Trying to capture an image of a black hole is like trying to take a picture of an orange sitting on the surface of the moon from Earth—with your smartphone. That is what Dr. Katie Bouman said two years ago during her TED talk called How to take a picture of a black hole.
Bouman is 29 years old now. She received her doctoral degree in computer science and engineering from the Massachusetts Institute of Technology. She later became a postdoctoral researcher with the international Event Horizon Telescope, or EHT, project. The project's scientists produced a black hole image from data collected from a series of telescopes around the world. Together, they formed an Earth-sized "virtual" telescope—one powerful enough to do what had once seemed impossible.
This week, the team of scientists, led by Sheperd S. Doeleman of Harvard University, released to the public the first-ever image of a black hole. Soon after, another image was spreading over social media and the news. It showed a smiling Bouman with the black hole image on her computer screen. She wrote on Facebook: “Watching in disbelief as the first image I ever made of a black hole was in the process of being reconstructed.”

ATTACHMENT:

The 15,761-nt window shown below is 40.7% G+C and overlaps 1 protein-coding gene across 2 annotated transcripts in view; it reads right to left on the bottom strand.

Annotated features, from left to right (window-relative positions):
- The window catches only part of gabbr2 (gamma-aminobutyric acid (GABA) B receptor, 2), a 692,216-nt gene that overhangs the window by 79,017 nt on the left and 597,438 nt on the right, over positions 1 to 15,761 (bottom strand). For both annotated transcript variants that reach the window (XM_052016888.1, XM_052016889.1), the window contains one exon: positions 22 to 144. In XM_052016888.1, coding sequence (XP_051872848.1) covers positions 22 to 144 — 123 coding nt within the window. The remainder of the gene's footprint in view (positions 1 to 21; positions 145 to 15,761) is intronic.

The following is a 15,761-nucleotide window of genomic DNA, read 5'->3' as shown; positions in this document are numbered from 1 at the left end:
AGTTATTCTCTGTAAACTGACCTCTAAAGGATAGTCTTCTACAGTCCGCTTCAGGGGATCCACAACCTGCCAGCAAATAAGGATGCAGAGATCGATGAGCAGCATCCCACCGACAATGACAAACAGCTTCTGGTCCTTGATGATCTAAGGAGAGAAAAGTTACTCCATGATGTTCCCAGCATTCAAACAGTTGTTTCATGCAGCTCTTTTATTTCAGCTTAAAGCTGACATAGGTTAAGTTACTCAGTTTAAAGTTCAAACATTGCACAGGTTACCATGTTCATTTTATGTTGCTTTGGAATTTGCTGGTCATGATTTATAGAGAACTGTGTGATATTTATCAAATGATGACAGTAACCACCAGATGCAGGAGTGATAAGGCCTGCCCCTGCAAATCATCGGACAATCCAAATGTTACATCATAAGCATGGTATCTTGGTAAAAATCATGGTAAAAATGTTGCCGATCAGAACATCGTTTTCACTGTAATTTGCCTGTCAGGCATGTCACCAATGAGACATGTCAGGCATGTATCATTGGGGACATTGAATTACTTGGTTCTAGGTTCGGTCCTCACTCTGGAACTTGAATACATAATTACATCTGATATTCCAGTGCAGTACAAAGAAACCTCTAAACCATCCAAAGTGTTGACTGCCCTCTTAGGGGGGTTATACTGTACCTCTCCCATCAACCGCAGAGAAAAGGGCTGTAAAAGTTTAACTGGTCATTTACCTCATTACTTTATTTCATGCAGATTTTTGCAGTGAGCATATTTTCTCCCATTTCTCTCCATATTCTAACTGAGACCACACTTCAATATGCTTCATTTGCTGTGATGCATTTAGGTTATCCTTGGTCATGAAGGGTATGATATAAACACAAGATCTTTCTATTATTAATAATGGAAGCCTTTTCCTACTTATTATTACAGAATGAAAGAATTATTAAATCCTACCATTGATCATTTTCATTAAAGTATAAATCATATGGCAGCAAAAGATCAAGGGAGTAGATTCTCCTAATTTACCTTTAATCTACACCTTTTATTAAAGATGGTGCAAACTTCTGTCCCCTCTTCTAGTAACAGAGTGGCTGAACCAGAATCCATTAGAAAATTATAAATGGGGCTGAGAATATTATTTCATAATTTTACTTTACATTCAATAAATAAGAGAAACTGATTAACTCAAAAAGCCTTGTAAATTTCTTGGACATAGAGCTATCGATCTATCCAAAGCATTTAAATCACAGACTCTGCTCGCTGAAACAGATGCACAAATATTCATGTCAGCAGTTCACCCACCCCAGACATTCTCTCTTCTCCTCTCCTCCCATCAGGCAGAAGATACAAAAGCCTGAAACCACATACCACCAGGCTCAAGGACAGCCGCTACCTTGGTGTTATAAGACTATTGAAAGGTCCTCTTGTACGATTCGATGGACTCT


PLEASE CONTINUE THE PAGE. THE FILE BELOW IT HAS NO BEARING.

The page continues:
Bouman led a team that helped create an algorithm, or a set of computer processes that turned the huge amount of telescopic data into one image. After the press event on Wednesday, Bouman spoke with members of the media. She said she is looking forward to developing more algorithms and methods that will help lead to an even better, sharper image of a black hole. Bouman will begin her teaching career at the California Institute of Technology later this year.